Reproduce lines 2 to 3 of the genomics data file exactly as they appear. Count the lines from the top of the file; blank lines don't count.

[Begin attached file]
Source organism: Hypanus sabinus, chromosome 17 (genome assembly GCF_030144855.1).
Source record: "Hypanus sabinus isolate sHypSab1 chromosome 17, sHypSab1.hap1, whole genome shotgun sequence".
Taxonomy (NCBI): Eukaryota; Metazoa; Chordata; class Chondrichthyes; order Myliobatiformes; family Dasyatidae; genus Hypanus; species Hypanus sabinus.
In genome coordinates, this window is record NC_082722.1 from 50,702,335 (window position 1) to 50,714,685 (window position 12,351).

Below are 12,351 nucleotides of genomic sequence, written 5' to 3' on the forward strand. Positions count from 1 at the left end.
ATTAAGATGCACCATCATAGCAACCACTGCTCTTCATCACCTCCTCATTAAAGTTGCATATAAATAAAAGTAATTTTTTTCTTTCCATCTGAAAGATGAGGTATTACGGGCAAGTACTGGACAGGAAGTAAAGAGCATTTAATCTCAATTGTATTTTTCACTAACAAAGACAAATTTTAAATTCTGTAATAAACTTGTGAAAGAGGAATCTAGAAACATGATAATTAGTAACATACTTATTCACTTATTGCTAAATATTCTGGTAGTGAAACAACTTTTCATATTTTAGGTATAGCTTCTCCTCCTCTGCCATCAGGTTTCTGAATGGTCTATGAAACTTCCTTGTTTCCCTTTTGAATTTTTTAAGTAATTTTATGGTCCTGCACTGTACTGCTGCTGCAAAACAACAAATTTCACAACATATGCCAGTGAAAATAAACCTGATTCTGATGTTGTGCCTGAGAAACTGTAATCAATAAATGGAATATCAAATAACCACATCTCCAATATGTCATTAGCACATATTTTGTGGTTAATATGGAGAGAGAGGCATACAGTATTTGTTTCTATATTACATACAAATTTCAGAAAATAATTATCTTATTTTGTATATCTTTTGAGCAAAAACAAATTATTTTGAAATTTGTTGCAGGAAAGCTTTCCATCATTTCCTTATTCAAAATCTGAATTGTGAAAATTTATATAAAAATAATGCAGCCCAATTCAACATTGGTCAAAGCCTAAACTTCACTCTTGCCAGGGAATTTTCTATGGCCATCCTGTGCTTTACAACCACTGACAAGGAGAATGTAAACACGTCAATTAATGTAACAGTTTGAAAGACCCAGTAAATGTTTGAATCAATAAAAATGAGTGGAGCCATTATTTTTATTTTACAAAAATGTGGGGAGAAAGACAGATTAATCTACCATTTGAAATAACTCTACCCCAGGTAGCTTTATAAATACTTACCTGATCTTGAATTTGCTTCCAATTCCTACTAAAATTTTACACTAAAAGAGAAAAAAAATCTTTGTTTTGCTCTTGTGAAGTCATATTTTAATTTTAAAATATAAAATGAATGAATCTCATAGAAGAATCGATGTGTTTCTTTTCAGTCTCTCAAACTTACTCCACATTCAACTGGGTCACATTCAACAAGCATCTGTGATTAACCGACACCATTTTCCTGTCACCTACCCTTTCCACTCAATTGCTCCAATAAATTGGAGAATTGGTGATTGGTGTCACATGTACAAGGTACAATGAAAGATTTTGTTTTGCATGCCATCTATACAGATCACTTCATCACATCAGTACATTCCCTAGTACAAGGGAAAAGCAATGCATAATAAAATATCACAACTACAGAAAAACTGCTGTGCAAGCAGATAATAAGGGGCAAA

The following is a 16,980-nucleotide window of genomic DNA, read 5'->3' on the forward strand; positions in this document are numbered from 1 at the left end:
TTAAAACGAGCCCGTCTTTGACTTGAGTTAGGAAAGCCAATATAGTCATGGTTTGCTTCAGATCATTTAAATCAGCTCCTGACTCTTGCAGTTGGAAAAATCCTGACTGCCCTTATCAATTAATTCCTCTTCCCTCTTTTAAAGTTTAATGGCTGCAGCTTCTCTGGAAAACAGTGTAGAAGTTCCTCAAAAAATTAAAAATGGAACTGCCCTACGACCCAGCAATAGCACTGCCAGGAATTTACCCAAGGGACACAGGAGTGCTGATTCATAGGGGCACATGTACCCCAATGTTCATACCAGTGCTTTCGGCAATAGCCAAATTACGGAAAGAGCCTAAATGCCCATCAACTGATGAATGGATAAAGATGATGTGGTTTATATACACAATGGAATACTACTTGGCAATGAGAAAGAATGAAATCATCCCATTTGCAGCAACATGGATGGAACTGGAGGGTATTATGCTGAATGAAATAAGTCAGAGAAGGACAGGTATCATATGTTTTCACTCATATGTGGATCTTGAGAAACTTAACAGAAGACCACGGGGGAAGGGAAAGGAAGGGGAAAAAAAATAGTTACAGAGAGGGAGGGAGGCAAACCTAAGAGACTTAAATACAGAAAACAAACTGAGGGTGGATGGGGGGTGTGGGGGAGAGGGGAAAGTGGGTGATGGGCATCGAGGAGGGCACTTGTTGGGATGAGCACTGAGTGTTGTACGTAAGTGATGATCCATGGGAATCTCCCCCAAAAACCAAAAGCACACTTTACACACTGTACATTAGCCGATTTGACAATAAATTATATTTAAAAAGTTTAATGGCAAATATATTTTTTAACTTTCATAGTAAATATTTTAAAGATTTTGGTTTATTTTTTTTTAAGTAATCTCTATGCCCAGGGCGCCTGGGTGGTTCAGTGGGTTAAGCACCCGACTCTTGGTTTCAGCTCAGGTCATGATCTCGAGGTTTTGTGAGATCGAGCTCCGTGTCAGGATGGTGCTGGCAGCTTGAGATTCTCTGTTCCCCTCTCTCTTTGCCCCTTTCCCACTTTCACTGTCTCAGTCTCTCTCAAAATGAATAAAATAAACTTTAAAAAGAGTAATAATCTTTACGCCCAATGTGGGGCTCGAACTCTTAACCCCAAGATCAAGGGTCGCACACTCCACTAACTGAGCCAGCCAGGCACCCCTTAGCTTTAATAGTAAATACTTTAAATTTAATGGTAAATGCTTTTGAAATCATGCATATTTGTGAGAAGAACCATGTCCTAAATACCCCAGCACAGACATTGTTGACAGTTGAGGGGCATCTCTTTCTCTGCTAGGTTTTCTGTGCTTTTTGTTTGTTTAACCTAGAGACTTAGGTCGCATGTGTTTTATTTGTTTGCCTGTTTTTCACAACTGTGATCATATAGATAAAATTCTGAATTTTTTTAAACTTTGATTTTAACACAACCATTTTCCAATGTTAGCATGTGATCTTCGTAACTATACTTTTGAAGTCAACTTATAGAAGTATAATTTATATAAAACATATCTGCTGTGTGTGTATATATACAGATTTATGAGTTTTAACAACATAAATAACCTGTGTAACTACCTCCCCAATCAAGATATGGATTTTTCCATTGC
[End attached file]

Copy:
Source record: "Hypanus sabinus isolate sHypSab1 chromosome 17, sHypSab1.hap1, whole genome shotgun sequence".
Taxonomy (NCBI): Eukaryota; Metazoa; Chordata; class Chondrichthyes; order Myliobatiformes; family Dasyatidae; genus Hypanus; species Hypanus sabinus.